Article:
Tag Archives: social media

Have I Changed?

4 Dec

My mom asked me a couple visits ago if I thought our move to Asheville had changed me.

It was hard for me to answer because I think I’m always changing all the time. I am nowhere near the person I was 10 years ago or probably even 10 minutes ago. Even though many times I feel like the same person I was at age six. These thoughts are both comforting to me and a source of anxiety at times.

But maybe what she was really asking was, “What do I feel Asheville has changed in me so far?” This is a question which I had no good answer to give her when she asked, but I’ve been thinking about it every day since then.

I think the best way to put it is, retreating to the mountains has made me retreat from the rest of the world as well. It’s amazing to me that after almost 33 years in one city, four months in another one makes me see Atlanta in a whole new light. While it is a pretty Southern town, it is also a busy, bustling city and part of the rat race. I think a country girl has always been inside me waiting to be let out. I am drawn to the Laura Ingalls Wilder/American Girl Doll (when they were about history)/Janette Oke types of stories, and now I’m trying to live a little bit more like that. I dream of heading more towards the ideas the Amish have, where mechanical technology is preferable to electrical. A deep rooting into the earth, a connectedness.

While my fondest memories of my childhood were running wild throughout our neighborhood with my friends, I didn’t have the stars. The city is so absorbing that even in the suburbs it is hard to see what’s going on in the universe. Here, I look up at the sky all the time and am falling in love with everything astronomy has to offer. Star myths of the past and space explorations of the future…

I’ve definitely been unhappy at times during this transition. I desperately miss my people in Atlanta. We had developed a really solid home base in Marietta the year that we were there in terms of homeschool and the YMCA and of course the friendships that we garnered throughout our years in ATL. Some of the things I’ve tried to replicate here so far have only disappointed me. But I’m not giving up. I gave myself a year to feel at home and I’m not even halfway there.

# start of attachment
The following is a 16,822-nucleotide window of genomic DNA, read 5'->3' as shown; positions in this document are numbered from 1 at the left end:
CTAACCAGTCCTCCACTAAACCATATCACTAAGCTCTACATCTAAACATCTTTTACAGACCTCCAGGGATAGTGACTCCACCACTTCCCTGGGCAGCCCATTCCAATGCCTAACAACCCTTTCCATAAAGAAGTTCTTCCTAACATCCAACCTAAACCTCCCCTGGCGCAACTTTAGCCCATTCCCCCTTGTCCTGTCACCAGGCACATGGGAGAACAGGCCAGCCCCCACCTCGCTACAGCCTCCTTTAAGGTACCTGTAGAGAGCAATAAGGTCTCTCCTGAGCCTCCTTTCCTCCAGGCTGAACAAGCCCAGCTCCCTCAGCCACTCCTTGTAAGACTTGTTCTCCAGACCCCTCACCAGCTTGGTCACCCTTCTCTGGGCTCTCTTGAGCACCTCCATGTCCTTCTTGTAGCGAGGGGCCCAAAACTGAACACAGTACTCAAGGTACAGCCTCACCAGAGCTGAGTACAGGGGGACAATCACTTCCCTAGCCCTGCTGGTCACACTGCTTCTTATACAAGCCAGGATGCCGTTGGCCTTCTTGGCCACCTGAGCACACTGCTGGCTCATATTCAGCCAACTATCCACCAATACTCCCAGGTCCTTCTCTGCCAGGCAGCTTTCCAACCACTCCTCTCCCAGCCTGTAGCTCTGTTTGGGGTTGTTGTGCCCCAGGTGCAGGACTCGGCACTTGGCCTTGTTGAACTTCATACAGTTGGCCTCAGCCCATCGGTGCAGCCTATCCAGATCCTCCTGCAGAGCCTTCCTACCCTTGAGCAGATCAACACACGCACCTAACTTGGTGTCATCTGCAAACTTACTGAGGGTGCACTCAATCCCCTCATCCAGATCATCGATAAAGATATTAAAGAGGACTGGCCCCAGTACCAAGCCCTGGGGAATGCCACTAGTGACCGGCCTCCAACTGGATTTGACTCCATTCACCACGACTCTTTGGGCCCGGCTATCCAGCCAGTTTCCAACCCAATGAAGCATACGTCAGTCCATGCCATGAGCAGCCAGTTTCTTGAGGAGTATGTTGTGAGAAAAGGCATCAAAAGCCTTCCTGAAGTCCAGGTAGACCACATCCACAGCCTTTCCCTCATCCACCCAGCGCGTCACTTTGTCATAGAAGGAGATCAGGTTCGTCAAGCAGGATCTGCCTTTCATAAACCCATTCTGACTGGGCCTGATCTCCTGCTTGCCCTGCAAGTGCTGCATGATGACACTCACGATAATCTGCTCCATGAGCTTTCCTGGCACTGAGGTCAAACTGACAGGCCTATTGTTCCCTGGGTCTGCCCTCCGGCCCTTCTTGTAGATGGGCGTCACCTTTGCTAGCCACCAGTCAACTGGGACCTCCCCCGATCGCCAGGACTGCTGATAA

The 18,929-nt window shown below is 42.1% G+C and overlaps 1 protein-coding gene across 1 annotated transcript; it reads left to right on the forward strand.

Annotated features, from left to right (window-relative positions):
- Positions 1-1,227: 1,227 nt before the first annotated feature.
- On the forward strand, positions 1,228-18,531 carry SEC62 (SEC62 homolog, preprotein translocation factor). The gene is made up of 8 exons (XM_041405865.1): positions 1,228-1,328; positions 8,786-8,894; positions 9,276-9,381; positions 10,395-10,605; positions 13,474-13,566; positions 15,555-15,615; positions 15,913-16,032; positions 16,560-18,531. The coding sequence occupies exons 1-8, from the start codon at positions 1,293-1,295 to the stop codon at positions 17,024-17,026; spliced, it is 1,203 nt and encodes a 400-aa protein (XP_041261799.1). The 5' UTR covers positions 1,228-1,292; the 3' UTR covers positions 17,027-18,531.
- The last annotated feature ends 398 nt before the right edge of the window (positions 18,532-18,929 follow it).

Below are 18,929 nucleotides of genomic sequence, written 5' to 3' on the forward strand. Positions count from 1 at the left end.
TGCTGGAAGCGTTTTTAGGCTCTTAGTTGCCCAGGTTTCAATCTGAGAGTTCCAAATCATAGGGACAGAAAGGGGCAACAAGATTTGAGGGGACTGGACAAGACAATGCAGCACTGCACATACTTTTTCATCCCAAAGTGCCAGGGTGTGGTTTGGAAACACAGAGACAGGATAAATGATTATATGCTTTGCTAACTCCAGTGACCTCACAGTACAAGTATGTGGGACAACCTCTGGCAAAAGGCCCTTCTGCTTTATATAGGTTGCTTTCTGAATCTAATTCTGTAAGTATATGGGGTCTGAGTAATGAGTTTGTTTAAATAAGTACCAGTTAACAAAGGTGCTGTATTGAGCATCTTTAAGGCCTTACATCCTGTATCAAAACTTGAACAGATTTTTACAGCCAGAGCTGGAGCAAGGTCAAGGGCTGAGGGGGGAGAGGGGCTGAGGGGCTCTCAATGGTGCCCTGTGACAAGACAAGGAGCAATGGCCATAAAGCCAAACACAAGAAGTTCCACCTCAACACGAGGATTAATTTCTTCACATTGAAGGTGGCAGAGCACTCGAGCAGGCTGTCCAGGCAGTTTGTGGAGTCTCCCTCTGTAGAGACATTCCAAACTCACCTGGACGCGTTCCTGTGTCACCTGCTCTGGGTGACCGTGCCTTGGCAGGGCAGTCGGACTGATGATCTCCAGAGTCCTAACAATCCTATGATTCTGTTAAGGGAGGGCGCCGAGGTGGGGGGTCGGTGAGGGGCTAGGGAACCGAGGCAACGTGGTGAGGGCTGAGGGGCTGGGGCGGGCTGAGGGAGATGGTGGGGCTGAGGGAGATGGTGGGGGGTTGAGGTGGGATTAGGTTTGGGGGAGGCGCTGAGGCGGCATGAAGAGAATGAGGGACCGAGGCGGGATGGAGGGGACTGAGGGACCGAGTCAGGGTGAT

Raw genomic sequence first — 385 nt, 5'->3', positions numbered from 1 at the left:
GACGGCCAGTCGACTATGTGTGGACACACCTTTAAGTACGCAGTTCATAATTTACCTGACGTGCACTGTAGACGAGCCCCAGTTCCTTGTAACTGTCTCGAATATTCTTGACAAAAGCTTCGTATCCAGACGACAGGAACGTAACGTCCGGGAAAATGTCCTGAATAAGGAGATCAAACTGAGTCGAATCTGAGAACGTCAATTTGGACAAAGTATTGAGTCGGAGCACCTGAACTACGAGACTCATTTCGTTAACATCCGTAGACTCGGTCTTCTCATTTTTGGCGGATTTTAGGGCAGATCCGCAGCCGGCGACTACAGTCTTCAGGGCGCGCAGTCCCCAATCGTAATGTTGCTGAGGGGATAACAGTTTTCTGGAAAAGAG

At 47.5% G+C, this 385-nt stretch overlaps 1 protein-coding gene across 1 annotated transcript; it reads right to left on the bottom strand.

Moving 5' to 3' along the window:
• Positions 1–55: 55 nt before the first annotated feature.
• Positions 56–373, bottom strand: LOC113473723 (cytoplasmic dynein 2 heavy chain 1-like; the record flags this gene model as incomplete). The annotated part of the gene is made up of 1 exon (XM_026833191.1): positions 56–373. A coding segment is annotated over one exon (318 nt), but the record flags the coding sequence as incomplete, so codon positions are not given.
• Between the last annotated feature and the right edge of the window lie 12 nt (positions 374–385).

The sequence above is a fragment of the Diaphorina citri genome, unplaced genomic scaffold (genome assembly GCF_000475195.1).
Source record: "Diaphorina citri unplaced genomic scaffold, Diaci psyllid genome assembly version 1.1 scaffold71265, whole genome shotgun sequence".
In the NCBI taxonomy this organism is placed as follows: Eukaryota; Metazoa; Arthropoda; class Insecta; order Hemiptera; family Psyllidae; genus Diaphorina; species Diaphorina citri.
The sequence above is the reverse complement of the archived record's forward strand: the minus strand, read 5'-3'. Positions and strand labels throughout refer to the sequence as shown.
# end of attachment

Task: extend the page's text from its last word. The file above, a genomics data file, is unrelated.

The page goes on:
I worry about the boys not growing up in a neighborhood, especially since we homeschool, and if I can provide all that they need to have satisfying childhoods. But growing up in the country has its perks too, and I’m so excited for all the plans I have for our land. We planted some rose bushes yesterday, and it filled me with happiness to see our family work together to add beauty to the incredible nature that surrounds us here.

One step at a time!

IMG_20171203_181728_824A cute little bear we found in our front yard.



31 May

I remember as a kid winning a modem from an AJC contest. Tell us why a modem will be right for you! and a few weeks later one came in the mail. I thought that was pretty cool. I pretty much haven’t won anything since, except a piece of carry on luggage at my high school graduation party that my college cat peed in and ruined.

Until this month. AGL Resources, where Dave works, has an 811 Photobomb contest every year to promote calling 811 before you dig to protect utility lines. I submitted these two photos.

D. Johnston - 811 Photocontest Garden
Planting bulbs in the garden!

D. Johnston - 811 Photocontest Pirate
I love that I got my friend to dress up like a pirate.

And I won Dave an extra paid vacation day this year! Right about the time that we heard we had won, I got an email from VRBO about a summer vacation contest. I thought, why not try again, especially since it has to feature your child, and my child is adorable! So we’ll see if this video will work its charms and win us the grand prize!

When I was a newborn, my parents posed with me for a midwifery advertisement, even though she had an uneventful but short medicated labor. I assume we had a good time for that photoshoot in all our 80’s glory.

Do you really know me?

24 Aug